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Begbie hits the streets

December 04 2013
Trainspotting author writes Christmas short story for The Big Issue

The author of Trainspotting, the novel and film set in drug-addled Edinburgh in the late 80s, is revisiting the life of lead character Begbie in a new short story to be published in The Big Issue and other street papers around the world this Christmas.

Irvine Welsh shot to fame after the publication of Trainspotting in 1993 and the release of the film three years later, starring Robert Carlyle as Begbie. Welsh has since gone on to further success with novels such as Filth, which was this year made into a film that is currently in cinemas across the UK.

The new story, called 'He Ain't Lager', centres on Begbie visiting his family, including his homeless brother Joe, at Christmas after being released from prison. Welsh said: “I'm not sure where this [story] came from. I never really know. I just think the character has to be full of surprises and I quite like this little twist in [Begbie's] life.”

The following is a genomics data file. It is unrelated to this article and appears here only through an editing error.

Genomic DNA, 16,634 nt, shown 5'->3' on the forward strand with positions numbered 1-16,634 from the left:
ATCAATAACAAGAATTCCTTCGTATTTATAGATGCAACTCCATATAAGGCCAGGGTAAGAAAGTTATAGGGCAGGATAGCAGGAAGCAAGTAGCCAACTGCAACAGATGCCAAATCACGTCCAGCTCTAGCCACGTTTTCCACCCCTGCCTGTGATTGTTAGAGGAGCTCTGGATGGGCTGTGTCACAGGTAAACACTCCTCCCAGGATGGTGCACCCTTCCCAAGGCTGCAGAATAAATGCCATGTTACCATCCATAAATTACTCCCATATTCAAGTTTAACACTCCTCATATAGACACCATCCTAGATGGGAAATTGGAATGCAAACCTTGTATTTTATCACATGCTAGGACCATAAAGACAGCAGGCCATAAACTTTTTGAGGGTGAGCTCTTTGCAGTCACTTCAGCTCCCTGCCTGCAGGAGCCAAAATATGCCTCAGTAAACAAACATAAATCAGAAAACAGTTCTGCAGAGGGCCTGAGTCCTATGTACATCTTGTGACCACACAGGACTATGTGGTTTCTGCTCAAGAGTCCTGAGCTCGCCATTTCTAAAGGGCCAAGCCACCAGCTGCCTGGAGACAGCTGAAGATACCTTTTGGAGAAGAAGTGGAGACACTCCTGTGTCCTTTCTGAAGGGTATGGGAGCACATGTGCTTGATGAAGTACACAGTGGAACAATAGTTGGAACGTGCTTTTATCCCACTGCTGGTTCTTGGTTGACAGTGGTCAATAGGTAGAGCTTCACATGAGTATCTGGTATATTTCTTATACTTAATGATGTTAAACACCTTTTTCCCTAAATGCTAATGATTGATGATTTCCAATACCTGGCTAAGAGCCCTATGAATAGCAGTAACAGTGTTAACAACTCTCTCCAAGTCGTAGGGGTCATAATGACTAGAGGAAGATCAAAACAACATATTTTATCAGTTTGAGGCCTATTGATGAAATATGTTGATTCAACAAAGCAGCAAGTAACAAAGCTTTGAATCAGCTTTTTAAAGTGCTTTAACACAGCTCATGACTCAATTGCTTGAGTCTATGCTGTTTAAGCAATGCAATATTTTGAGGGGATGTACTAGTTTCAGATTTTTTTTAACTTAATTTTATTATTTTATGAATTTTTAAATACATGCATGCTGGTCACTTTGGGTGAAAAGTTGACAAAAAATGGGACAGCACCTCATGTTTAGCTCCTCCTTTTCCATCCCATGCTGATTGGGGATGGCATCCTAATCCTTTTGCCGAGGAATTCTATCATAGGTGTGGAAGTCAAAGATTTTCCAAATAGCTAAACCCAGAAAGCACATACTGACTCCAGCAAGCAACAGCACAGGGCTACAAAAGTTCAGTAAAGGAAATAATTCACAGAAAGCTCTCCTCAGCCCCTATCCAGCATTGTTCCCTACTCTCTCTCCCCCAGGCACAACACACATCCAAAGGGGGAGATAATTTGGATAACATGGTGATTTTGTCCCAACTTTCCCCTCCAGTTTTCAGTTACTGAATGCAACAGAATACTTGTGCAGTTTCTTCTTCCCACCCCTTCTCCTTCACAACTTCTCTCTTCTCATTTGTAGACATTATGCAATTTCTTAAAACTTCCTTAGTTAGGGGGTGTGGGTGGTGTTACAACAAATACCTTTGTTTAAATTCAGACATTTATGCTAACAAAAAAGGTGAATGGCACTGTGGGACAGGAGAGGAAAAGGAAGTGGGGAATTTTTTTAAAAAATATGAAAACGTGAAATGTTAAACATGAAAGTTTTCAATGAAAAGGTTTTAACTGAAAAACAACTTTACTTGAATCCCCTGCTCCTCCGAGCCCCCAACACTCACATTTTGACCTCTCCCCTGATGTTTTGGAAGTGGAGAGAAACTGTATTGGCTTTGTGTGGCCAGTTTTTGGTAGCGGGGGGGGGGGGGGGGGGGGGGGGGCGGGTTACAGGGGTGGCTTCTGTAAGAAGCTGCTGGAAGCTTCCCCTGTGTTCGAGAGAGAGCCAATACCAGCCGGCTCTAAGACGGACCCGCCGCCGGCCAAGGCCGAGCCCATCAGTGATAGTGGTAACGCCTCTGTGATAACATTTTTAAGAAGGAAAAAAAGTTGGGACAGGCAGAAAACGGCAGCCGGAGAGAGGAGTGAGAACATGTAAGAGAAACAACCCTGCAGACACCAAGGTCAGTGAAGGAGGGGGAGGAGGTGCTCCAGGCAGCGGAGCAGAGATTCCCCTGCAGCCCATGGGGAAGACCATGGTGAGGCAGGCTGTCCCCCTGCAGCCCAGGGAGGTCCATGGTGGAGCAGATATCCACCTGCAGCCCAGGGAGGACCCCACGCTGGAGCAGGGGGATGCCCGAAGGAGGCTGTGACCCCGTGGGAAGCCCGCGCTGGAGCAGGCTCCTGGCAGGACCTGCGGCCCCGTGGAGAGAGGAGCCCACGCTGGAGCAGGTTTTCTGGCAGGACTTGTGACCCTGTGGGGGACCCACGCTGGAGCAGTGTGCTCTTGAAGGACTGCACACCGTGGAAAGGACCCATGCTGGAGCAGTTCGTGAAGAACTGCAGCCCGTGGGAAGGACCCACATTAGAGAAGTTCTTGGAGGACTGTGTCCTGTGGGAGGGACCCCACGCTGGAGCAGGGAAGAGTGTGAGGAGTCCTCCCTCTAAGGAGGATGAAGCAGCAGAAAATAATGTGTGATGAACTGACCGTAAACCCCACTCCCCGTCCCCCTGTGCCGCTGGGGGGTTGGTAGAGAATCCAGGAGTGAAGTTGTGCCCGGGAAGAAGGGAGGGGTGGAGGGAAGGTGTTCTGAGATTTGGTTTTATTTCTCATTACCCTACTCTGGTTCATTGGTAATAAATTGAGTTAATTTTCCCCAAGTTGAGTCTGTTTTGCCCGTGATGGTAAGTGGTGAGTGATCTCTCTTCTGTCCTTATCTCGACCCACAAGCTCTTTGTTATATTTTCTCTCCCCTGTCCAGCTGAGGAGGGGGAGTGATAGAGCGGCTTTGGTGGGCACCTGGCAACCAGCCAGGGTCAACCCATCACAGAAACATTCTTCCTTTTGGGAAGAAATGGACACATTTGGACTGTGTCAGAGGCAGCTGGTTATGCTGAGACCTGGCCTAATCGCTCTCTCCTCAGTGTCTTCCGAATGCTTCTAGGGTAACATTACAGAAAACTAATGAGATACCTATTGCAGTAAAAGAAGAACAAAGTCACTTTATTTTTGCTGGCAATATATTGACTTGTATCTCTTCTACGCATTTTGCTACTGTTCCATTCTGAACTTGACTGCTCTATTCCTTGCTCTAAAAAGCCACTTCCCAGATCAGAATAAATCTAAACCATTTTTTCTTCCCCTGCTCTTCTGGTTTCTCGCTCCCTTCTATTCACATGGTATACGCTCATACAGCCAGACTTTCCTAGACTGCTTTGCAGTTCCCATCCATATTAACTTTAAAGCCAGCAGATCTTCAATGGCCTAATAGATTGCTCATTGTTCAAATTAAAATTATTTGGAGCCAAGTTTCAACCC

He revealed that the infamous violent hardman has been rehabilitated through art, and fallen in love. Welsh said there were more revelations about Begbie in his new story and urged people to buy The Big Issue.

Though Welsh now lives in Chicago, he wrote Trainspotting while working in the housing department of Edinburgh council. He has written the new Begbie story in support of the International Network of Street Papers (INSP), a charity based in Glasgow, Scotland, that supports The Big Issue and 121 other street papers in 40 countries.

Welsh admits that he himself is “not disadvantaged in the current housing market, but privileged by it”, and laments that homelessness issues –"ubiquitous across the western world" – are "a product of the weak priorities our political leadership has set.”

Paul McNamee, editor of The Big Issue, says he hopes the story will have people “queuing at their local Big Issue vendor". Maree Aldam, who heads the INSP charity, said “interviews and writing by famous names give our network of homeless vendors a big sales boost.”

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